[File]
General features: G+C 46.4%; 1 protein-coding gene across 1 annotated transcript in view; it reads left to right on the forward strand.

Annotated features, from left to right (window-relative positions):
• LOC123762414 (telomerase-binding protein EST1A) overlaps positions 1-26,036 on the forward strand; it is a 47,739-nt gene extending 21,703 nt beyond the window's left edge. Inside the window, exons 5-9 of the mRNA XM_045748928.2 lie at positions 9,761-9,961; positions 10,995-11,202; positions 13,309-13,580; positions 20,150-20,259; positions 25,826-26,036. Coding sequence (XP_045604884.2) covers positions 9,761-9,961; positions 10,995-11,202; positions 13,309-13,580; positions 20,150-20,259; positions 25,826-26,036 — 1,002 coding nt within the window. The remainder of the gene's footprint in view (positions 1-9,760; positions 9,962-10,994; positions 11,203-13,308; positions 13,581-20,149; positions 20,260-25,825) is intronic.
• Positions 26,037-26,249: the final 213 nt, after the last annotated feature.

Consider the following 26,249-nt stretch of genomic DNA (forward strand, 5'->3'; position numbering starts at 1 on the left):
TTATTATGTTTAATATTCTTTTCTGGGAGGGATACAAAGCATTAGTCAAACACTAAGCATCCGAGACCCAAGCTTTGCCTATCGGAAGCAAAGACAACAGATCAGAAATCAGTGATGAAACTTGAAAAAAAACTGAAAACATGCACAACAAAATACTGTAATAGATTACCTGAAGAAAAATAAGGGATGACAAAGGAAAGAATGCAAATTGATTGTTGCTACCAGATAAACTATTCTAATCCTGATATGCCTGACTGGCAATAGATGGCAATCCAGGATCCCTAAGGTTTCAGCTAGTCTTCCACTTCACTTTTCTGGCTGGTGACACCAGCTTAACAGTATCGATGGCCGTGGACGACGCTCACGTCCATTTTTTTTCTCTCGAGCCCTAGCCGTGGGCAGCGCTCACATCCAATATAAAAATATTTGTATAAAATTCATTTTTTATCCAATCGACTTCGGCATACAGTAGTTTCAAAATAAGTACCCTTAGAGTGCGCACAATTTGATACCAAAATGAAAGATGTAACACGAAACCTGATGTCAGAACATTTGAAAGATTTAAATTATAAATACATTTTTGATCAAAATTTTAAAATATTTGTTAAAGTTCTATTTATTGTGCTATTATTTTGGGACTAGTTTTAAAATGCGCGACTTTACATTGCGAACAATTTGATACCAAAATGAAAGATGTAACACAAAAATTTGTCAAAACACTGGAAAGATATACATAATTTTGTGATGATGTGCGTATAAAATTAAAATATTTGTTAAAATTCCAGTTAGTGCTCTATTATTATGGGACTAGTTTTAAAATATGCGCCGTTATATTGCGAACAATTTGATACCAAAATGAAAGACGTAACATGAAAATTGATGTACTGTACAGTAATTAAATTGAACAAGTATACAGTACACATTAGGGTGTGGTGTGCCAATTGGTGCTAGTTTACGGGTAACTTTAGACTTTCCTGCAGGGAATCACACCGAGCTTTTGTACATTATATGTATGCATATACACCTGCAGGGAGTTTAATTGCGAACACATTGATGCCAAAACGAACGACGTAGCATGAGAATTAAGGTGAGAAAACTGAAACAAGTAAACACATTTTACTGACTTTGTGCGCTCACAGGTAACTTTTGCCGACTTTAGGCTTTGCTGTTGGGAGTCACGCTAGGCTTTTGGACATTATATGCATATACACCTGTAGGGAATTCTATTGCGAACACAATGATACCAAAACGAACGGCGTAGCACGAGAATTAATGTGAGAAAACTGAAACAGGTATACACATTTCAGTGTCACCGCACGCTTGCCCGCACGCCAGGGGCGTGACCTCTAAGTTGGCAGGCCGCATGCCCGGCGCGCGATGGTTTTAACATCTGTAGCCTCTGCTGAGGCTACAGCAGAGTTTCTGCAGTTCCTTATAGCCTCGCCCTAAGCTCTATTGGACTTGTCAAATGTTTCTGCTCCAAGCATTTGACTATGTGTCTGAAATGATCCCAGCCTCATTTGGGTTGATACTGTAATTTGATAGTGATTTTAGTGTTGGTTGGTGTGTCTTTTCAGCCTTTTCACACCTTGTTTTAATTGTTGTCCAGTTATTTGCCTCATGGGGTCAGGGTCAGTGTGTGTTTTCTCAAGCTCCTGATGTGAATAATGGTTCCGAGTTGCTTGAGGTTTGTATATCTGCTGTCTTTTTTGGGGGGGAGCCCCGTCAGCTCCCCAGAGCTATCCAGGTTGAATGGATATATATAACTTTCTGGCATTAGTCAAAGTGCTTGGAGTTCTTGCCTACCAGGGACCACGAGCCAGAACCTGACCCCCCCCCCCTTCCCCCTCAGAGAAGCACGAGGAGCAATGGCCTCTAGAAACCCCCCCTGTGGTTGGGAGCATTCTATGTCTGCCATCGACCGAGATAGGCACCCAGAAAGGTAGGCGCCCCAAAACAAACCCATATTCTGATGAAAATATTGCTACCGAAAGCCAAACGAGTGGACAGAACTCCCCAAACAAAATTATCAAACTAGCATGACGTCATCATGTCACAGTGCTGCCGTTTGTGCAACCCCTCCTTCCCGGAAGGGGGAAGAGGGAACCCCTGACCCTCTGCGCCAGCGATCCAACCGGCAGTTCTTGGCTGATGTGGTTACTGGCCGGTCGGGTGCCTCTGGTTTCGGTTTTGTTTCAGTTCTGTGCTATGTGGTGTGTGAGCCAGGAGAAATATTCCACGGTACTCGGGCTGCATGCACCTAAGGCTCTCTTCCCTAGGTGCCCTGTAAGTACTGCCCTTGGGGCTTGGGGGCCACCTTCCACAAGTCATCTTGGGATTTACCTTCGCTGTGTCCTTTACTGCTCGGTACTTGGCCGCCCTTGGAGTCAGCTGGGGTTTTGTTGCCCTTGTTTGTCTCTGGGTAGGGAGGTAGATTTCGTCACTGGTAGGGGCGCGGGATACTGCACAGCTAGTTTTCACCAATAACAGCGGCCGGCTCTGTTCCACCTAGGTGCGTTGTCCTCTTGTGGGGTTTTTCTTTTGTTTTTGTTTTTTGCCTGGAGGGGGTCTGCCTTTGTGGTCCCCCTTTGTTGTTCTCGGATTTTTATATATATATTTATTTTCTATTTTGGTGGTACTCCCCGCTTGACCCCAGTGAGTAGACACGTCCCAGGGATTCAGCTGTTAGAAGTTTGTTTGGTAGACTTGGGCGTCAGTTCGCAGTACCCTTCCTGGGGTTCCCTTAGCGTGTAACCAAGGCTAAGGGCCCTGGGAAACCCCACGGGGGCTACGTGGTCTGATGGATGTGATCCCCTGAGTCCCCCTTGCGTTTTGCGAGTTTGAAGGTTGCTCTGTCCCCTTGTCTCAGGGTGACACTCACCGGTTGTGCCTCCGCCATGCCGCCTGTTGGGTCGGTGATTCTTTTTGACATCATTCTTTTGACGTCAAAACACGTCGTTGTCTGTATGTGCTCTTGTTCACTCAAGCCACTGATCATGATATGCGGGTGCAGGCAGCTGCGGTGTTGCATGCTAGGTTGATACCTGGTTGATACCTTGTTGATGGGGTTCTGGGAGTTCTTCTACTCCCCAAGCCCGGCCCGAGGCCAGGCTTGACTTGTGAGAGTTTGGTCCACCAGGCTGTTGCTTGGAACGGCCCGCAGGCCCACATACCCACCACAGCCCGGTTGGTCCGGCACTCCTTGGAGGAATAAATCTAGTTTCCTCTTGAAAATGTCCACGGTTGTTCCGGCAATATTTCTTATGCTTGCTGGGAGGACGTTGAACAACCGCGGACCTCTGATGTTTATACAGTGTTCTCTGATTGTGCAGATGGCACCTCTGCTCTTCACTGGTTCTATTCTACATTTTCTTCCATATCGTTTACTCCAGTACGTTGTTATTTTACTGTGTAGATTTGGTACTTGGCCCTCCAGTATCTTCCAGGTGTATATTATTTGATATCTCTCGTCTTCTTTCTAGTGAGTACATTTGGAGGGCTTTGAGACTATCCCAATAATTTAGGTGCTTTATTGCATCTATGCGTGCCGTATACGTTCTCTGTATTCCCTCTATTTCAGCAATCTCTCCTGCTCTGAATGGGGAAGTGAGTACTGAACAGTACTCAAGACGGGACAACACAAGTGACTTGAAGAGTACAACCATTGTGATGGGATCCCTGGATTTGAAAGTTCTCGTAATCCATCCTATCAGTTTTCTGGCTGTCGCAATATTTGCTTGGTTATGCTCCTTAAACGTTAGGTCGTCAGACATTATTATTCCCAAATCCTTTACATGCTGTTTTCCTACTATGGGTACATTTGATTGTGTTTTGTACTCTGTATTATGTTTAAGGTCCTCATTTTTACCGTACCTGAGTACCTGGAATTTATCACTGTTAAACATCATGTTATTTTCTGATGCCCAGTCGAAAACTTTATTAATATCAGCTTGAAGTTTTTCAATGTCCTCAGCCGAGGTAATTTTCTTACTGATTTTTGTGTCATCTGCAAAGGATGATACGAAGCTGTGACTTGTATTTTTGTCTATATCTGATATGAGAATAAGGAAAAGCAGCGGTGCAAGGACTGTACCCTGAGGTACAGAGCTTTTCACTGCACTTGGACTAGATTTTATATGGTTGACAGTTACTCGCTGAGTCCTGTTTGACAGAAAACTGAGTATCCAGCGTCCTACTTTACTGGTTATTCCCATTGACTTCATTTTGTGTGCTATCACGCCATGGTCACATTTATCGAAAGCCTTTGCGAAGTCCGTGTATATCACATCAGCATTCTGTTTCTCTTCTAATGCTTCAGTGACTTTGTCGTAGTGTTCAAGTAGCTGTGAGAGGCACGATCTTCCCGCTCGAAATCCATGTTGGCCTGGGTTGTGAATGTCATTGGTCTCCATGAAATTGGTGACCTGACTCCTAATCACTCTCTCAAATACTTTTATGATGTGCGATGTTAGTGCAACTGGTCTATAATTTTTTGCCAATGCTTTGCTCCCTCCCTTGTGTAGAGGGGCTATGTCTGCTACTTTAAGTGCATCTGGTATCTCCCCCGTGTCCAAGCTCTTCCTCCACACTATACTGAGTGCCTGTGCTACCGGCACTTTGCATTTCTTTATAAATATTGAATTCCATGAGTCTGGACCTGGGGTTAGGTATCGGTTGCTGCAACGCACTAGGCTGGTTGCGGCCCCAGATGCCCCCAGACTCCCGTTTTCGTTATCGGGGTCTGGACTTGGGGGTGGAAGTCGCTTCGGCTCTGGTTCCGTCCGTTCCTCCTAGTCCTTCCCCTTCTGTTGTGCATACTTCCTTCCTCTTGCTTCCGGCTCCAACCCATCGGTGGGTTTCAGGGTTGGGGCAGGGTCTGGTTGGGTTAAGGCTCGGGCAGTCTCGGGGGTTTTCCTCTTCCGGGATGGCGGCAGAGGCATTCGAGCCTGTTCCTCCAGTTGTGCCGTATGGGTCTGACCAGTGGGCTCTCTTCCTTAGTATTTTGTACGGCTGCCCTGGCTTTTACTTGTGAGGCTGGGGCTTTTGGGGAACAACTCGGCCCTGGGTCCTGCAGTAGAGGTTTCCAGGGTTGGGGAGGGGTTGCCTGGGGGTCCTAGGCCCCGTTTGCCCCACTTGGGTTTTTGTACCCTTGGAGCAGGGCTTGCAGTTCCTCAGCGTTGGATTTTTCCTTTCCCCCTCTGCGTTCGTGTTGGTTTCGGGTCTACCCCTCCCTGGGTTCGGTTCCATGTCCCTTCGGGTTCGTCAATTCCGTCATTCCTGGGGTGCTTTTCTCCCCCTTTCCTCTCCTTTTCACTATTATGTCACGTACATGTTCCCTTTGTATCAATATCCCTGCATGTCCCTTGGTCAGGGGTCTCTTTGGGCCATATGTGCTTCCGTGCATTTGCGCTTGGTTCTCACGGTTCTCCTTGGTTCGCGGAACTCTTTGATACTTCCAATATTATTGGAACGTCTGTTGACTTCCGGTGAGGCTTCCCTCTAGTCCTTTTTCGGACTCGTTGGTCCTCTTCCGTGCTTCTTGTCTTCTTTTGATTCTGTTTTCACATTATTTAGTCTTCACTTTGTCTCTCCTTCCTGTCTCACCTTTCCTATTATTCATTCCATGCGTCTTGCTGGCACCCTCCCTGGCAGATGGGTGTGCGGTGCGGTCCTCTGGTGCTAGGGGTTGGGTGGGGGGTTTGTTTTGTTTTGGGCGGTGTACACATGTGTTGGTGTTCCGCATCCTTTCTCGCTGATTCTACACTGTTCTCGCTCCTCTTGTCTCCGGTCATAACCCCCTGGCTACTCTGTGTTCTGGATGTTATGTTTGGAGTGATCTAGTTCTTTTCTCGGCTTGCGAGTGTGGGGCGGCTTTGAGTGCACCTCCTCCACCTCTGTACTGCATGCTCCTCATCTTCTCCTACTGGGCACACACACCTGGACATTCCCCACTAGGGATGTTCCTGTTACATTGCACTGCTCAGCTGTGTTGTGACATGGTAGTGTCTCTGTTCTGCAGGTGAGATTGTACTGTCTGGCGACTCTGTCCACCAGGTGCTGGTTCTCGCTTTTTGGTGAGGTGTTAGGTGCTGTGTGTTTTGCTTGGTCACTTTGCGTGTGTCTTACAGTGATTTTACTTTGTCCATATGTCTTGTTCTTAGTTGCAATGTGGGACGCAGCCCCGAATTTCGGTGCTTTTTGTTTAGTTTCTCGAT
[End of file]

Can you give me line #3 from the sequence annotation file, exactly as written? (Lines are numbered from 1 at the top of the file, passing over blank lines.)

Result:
• LOC123762414 (telomerase-binding protein EST1A) overlaps positions 1-26,036 on the forward strand; it is a 47,739-nt gene extending 21,703 nt beyond the window's left edge. Inside the window, exons 5-9 of the mRNA XM_045748928.2 lie at positions 9,761-9,961; positions 10,995-11,202; positions 13,309-13,580; positions 20,150-20,259; positions 25,826-26,036. Coding sequence (XP_045604884.2) covers positions 9,761-9,961; positions 10,995-11,202; positions 13,309-13,580; positions 20,150-20,259; positions 25,826-26,036 — 1,002 coding nt within the window. The remainder of the gene's footprint in view (positions 1-9,760; positions 9,962-10,994; positions 11,203-13,308; positions 13,581-20,149; positions 20,260-25,825) is intronic.